Mazda's small car raises its sophistication levels to show it's not just a 'best seller' but also one of the best.
The Mazda 3 lost the title of Australia’s best-selling car in 2013, and the Japanese car manufacturer wants it back.
That will mean overtaking the Corolla from Toyota, while to be considered the best small car as well as the most popular, it must better the Volkswagen Golf.
This is the third-generation Mazda 3 since the 323 was replaced here in 2004. Generations one and two were twinned under the skin with the Ford Focus, but this time the 3 is all-Mazda – sitting on a shortened version of the Skyactiv platform underpinning both the CX-5 SUV and Mazda 6 medium car.
From nose to tail, there’s no change to the small car’s length whether sedan or hatch body styles, though the new 3 is wider and lower, and the wheelbase has been stretched by 60mm.
Pricing increases marginally at the base level Neo (from $20,490) but generally most models cost less yet add more features compared to the old model. (More details on pricing and features here.) The biggest difference is reserved for the biggest engine.
Where 2.5-litre engine versions (SP25) of the Mazda 3 have typically started higher than $30,000, only $25,890 is needed this time.
Starting our assessment with the subjective area of design, the consensus in the CarAdvice office is that the new 3 is a winner.
The second-generation 3 was never entirely convincing in the looks department, particularly with that slightly cartoonish front end, but Mazda’s new Kodo design language – also seen on the CX-5 and 6 – has translated nicely into small car dimensions.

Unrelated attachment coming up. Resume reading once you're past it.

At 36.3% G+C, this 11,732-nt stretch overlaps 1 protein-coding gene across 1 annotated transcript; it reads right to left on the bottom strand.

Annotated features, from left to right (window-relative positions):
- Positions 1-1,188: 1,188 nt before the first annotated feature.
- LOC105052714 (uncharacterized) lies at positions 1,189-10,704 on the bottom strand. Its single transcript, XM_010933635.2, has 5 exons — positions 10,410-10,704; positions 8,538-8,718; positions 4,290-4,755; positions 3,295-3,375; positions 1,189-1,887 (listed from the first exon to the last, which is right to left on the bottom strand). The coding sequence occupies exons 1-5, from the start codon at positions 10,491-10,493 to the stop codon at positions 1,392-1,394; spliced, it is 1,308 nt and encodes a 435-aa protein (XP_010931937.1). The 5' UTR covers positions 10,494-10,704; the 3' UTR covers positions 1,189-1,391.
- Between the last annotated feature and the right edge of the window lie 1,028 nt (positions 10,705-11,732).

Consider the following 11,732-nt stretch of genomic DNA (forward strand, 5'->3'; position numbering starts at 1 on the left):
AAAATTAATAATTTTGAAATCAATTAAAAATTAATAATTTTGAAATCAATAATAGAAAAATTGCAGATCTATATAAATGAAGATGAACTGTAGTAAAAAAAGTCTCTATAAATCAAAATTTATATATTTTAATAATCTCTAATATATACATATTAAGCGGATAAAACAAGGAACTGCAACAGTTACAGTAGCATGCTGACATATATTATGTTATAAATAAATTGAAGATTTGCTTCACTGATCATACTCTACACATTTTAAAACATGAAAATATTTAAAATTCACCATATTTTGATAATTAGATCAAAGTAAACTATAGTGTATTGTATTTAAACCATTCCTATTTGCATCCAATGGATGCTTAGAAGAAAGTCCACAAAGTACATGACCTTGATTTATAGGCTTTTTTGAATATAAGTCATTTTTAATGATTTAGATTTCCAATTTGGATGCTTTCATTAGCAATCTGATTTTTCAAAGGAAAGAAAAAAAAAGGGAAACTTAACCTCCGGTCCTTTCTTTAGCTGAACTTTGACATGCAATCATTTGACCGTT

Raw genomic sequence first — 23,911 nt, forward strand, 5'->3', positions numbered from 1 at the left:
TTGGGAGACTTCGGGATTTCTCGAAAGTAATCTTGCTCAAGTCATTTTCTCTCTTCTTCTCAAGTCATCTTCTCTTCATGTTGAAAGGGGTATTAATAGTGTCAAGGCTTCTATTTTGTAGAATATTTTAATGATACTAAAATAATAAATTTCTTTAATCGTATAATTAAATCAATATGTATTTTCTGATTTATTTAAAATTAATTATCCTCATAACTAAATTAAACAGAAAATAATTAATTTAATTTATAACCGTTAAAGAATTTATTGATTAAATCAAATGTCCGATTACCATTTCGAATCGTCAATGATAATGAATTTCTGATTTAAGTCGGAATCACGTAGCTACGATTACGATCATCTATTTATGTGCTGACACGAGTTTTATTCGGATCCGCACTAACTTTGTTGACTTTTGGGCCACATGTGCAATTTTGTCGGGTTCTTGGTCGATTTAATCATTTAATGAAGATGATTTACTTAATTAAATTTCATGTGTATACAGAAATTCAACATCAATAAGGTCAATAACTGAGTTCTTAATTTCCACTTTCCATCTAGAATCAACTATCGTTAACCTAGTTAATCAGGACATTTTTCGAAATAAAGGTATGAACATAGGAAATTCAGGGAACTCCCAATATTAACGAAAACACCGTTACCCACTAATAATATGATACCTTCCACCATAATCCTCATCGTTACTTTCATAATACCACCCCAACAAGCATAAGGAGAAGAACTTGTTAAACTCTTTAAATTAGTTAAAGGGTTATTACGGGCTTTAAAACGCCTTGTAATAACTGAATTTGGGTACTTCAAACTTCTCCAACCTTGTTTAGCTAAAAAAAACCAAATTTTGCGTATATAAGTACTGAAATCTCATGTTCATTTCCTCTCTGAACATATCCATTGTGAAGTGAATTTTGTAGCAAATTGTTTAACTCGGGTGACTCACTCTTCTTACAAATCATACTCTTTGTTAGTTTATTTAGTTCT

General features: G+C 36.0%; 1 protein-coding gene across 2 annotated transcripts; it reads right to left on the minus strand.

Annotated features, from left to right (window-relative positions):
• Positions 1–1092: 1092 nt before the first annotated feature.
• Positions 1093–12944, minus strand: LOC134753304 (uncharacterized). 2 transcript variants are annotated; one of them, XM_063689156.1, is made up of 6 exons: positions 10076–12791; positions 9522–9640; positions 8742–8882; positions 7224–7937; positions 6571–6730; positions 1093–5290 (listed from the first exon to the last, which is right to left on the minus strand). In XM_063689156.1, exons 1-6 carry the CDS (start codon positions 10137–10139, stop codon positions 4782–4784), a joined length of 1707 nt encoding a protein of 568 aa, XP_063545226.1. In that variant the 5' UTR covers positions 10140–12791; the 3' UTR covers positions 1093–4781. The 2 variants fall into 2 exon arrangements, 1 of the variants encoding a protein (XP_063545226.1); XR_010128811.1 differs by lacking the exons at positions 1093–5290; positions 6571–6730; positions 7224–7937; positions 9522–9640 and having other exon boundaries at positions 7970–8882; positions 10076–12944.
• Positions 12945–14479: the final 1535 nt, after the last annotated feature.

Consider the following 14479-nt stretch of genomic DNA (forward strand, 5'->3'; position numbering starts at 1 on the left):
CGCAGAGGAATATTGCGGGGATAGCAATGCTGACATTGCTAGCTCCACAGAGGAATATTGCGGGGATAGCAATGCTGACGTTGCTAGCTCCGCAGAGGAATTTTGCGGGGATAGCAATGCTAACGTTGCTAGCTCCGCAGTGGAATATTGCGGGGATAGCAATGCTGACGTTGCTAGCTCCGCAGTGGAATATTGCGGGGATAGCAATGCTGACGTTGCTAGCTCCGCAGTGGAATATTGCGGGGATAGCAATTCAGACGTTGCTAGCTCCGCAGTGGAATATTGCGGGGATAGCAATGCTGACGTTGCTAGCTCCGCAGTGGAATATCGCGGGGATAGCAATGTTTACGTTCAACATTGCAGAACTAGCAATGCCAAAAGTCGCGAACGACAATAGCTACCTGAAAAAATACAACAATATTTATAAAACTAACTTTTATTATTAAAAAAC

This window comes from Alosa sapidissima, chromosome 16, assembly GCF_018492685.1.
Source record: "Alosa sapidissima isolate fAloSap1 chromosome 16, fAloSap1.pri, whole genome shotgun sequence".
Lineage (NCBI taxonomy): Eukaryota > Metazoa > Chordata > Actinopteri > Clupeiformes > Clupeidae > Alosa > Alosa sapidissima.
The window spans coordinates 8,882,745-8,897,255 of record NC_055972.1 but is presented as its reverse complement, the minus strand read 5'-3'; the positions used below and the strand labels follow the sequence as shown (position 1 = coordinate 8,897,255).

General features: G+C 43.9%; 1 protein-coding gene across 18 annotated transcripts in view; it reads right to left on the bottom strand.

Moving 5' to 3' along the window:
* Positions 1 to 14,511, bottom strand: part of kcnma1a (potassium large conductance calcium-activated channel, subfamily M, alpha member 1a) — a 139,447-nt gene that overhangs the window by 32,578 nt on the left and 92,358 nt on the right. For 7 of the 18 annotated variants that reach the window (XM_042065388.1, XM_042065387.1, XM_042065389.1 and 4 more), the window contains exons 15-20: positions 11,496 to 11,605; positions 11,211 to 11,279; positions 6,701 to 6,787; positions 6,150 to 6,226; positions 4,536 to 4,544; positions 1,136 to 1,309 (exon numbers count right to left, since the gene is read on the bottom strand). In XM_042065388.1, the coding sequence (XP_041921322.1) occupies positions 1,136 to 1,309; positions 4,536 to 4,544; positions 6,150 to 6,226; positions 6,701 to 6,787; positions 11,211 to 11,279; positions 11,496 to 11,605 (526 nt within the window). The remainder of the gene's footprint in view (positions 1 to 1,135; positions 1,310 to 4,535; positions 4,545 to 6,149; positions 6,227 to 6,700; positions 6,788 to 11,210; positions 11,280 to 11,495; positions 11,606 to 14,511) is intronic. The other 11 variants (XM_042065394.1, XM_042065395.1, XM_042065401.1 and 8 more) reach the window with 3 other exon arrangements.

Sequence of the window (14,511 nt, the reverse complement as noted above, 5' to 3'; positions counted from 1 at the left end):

Our pick is the handsome sedan, which uses its notchback and longer rear overhang to better balance the long bonnet.
The more mature look is carried over inside, with a cabin that lifts the 3’s perception of quality to a higher level.
A smart, clean presentation helps visually, but the sense continues as you actually touch a number of surfaces, press buttons or rotate dials. Hard plastics aren’t totally absent, though, and exploring further can reveal some budget shortcuts such as rear door trim that is clearly cheaper than that on the front doors.
Mazda has chosen to place its new seven-inch colour touchscreen on top of the dash rather than integrate it, as is the segment norm. It’s arguably not the most elegant solution, though more critically the display is not available in what will be the most popular 3 trim grade – giving the Neo a key disadvantage versus a base Golf that features a 5.8-inch touchscreen standard.
From the $22,990 Maxx and above, though, the touchscreen is the centrepiece of its new MZD Connect system.
Mazda’s safety-conscious tendencies means the touchscreen loses the ‘touch’ part by locking out when the car is moving, though it simply means the driver (or front passenger) operate the graphically excellent menu system using a controller on the centre console.